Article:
Dealing with Pain in the Time of Coronavirus
Updated: May 2
A sentiment we often hear in regards to upsetting feelings is: stay positive, be grateful, focus on the good. We read it in posts on social media, we see it demonstrated by motivational speakers, we hear it in sayings like “look on the bright side”, we feel it in the fabric of our culture. Take the song “Smile” made popular by Nate King Cole, “Light up your face with gladness. Hide every trace of sadness. Although a tear may be ever so near that's the time you must keep on trying. Smile, what's the use of crying? You'll find that life is still worth while if you just smile.” The lyrics seem to give us a simple formula for getting through tough times and tough feelings; smile.
While I wish dealing with sadness were that simple, it’s not. This mentality of simply staying positive is not only deceptive it’s actually deeply destructive. I have seen this first hand in the people I treat, my loved ones, and myself. When we choose not to acknowledge the pain we are feeling it doesn’t just go away, it goes underground and then comes out sideways. What I mean by that is the emotional pain we bury manifests in unhealthy ways of coping if we don’t allow ourselves to grieve. We have seen it in the all too familiar story of the addict who had a traumatic childhood and used drugs to distract, temporarily forget, or numb out. While most of us aren’t addicted to substances, we all have our go to drug. Maybe your drug is pretending to be happy with a smile when you’re sad like the song suggests, maybe it’s shopping, maybe it’s not caring so you don’t let anything disappoint you, maybe it’s helping others so you can ignore your pain, maybe it’s abusive relationships. Fill in the blank with your drug or drugs of choice ___________________. Most of us will need a bigger blank.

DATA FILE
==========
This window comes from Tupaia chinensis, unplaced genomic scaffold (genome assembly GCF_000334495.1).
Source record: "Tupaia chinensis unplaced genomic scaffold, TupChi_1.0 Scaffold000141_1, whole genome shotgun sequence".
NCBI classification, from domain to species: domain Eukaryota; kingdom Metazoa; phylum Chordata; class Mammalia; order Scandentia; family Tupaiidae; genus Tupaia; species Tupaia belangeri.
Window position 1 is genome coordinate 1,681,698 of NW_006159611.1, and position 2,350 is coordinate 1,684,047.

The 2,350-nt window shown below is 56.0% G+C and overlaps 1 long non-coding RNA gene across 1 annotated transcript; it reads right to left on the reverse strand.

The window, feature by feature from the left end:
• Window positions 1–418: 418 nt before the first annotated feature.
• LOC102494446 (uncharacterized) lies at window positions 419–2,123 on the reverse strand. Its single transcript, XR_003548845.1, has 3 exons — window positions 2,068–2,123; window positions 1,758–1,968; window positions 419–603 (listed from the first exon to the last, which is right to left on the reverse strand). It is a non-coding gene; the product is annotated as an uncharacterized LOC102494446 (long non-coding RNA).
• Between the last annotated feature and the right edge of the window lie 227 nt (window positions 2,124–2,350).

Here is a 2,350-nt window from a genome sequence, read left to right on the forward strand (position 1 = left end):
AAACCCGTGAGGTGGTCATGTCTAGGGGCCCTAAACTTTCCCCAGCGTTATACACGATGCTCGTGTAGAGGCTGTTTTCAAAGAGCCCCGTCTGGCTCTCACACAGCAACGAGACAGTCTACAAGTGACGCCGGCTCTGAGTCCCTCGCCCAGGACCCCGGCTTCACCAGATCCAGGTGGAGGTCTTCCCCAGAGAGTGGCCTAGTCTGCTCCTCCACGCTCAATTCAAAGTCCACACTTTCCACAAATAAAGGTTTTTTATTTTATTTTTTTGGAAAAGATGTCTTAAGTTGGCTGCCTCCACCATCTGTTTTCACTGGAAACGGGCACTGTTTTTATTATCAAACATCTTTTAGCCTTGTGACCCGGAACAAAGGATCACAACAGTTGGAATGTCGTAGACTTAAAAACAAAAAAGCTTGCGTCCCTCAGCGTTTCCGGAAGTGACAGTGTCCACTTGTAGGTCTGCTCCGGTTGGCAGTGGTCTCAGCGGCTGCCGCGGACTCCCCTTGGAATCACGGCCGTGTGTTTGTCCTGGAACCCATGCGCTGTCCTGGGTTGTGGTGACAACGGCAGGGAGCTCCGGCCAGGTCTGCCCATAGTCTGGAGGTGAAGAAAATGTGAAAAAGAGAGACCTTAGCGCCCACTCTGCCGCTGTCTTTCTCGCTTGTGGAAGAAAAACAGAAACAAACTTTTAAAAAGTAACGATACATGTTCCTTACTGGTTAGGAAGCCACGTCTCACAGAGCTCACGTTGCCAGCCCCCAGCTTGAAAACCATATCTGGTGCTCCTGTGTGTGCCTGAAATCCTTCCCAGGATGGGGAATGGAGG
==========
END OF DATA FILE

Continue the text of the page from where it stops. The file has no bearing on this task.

Now I’m not saying that having a practice of gratitude, being positive, etc. is bad. I could certainly give you some of those techniques in this article like I sometimes do with clients. Those techniques are helpful because sometimes we don’t have time to express our feelings. Life demands that we sometimes put our feelings aside to go to work, care for our children, and otherwise take care of business. However, those techniques aren’t the cure. What I’m asserting is if positivity is the only way we deal with emotional pain then it’s like taking painkillers for a ruptured appendix. Whereas letting yourself feel and deal with the pain is like getting the necessary surgery. Yes, the surgery is painful and for a time you aren’t as strong, productive, or happy as you would like to be. But in the long run it saves your life. Learning to be sad may just save your life. It certainly has mine.
In short, my answer to the lyric, “smile, what’s the use of crying?” Is that crying is the very thing that enables us to smile. And not a fake smile, but a genuine smile. When we learn to grieve the pain instead of cover it up with a smile we unlock strength, compassion, gratitude, resilience, and true joy even in pain. Let’s become a people who know how to grieve well, supporting each other in the process. A people who accept the sharp pain of sorrow, loss, and disappointment that this pandemic brings because we know that facing the pain is the only way to live a full and abundant life.
If you are experiencing pain because of this pandemic (who’s not) whether it’s depression, sadness, hopelessness, anxiety, or anger I encourage you to consider talking about it with someone supportive like a friend, family member, pastor, priest, spiritual director or consider finding a therapist to be a guide through your pain during this time.